So it’s been a year, why has Pope Francis not moved to do so? Why not in the Archdiocese of Buenos Aires, which surely has plenty of precious real estate and sacred vessels and furnishings, was he not celebrating Mass in a mud hut with wooden chalice and home-baked bread?
Perhaps because the Holy Father deep down also realizes that he is a steward of the goods which have been given to his care. The Church may “own” property in a legal sense, but this is only so because the laity have contributed money or the property itself in charity. The community is the true owner of this property, and the Church has a sacred duty to care for this property, make it available to all the people, and ensure its fruitfulness for coming generations.
Just as a piece of real estate with a building on top of it may be a profitable asset in terms of money, a chalice is a profitable asset in that it continually nourishes the faithful with the Eucharist, and it is a source of pride for priest and assembly alike when it is used and displayed at Mass. A chalice is often a treasured gift from a donor or family member to a priest. Likewise, sacred art and vestments may not directly earn money, but they uplift and edify the faithful. More to the point, all of these items keep people employed.
Sometimes it may seem like an expensive project is a waste of money for the Church, but we have to look at the wealth being redistributed and where it ultimately ends up. I don’t know about you, but my parish likes to employ Catholics. 100% of our staff is Catholic, we patronize Catholic companies for our goods and services, and the majority of our contractors are also. In fact, a gardener came in the other day to book a Mass intention. That is $10 that came right back into the parish after we had put it into his paycheck. I personally tithe 10% of my gross income right back to the parish which employs me. When the Church commissions a work of art, when she undertakes a rewiring project, when she builds an Archbishop’s residence, she is putting money into the pockets of working people. People think that only volunteers do the heavy lifting in the Church but she is in reality a huge employer, when you consider her worldwide reach and all associated organizations, including schools and hospitals and the like.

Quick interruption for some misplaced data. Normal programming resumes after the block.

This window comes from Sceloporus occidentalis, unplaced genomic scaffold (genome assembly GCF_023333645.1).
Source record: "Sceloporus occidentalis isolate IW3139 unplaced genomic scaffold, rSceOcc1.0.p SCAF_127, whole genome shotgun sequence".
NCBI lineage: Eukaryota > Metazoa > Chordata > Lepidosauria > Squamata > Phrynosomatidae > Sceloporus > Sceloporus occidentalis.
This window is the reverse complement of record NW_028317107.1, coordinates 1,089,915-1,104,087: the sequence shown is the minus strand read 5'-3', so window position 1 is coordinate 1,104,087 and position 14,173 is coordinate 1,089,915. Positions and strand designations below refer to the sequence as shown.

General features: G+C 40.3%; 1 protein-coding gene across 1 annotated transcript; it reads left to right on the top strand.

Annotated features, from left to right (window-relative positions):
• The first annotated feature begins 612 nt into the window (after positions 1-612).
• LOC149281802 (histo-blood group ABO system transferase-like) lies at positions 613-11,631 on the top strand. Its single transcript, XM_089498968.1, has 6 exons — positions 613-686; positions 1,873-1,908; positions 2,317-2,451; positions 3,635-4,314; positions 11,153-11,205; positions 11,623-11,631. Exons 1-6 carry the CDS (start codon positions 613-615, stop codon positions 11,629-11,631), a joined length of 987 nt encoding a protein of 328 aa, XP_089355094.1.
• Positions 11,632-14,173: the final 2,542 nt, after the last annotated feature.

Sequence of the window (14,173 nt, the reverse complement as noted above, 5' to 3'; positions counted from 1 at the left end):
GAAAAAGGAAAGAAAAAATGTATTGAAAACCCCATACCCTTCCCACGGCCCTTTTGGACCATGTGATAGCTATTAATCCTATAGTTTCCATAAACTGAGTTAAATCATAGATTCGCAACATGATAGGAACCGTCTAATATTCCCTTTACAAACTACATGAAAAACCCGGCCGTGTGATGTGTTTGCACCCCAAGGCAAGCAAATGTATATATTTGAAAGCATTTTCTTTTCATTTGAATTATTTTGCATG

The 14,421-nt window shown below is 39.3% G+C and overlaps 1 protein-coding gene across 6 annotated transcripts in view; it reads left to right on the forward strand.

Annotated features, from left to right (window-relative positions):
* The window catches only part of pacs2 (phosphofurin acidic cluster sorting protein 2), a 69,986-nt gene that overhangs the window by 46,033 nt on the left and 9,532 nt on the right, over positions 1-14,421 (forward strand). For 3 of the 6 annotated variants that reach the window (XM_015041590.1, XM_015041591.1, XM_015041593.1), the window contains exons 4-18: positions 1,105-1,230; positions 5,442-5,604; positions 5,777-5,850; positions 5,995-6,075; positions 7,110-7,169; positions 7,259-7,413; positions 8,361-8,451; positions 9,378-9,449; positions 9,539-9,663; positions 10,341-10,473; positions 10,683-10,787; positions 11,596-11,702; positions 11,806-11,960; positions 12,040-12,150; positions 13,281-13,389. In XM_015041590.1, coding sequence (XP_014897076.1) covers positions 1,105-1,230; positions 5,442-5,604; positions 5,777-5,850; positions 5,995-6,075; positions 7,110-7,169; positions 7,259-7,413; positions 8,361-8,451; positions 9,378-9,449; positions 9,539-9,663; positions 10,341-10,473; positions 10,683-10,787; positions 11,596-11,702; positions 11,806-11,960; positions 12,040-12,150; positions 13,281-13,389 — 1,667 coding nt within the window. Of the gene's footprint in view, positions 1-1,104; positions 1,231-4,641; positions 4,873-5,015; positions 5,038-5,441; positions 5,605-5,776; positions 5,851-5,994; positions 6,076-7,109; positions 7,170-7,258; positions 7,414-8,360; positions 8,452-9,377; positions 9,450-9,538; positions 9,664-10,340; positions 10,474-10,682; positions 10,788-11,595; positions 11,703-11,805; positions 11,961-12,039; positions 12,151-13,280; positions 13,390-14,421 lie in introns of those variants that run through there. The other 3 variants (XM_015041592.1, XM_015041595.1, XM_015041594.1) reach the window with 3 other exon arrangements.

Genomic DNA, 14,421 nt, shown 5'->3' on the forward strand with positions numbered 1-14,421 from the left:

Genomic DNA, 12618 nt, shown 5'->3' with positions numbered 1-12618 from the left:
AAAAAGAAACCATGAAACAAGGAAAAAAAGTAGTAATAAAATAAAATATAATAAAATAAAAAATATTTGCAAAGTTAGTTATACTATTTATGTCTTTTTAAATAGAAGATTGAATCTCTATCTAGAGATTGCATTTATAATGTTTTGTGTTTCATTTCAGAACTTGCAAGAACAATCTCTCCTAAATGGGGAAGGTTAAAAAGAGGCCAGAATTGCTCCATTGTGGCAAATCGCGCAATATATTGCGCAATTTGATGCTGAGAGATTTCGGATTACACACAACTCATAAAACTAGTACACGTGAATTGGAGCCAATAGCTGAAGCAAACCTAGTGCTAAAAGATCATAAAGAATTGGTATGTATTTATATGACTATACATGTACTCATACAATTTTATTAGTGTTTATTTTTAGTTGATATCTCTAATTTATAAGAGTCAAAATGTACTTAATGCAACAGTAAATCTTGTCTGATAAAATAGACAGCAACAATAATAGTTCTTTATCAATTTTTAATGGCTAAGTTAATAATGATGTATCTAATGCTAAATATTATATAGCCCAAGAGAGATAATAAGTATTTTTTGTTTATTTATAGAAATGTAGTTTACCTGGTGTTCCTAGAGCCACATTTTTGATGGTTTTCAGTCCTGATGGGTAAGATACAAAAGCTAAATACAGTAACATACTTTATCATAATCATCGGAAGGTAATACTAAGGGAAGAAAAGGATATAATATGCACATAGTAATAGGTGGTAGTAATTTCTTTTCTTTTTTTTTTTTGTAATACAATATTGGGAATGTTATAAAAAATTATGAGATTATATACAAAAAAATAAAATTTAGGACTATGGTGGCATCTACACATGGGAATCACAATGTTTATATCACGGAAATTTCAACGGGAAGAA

Take a look at an English manor house, like the one portrayed on Downton Abbey. It’s easy to point and say that this filthy-rich family should take care of the poor by selling their things, but they too are mere custodians of a legacy. They manage a network of businesses that keeps all kinds of people employed. There are servants right in the house, farms on the estate, and an associated village with all kinds of businesses, all which depend on the manor itself to survive. And part of the drama in that show is about the money troubles encountered by the heads of the estate and how they fight to keep the lights on. They are fighting not just for family dignity and a good glass of wine and a cigar, but for a legacy they have been entrusted with, a legacy that they want to last for future centuries, and for the lifestyles of hundreds of people who depend on them.
So I predict that in the years of Francis’ reign we will not see a lot of assets being sold off by the Vatican and turned into handouts for the poor, but we will see a lot of demands for this kind of behavior worldwide, based on the Francis Effect, which is the successor to the Spirit of Vatican II. The Francis Effect is one which is manufactured by liberals and their mainstream media, the same kind of Effect which led us to believe that Saint Francis of Assisi was a bird-loving bunny hugger, when even poor St. Francis argued for precious sacred vessels and the fitting grandeur of church furnishings and buildings.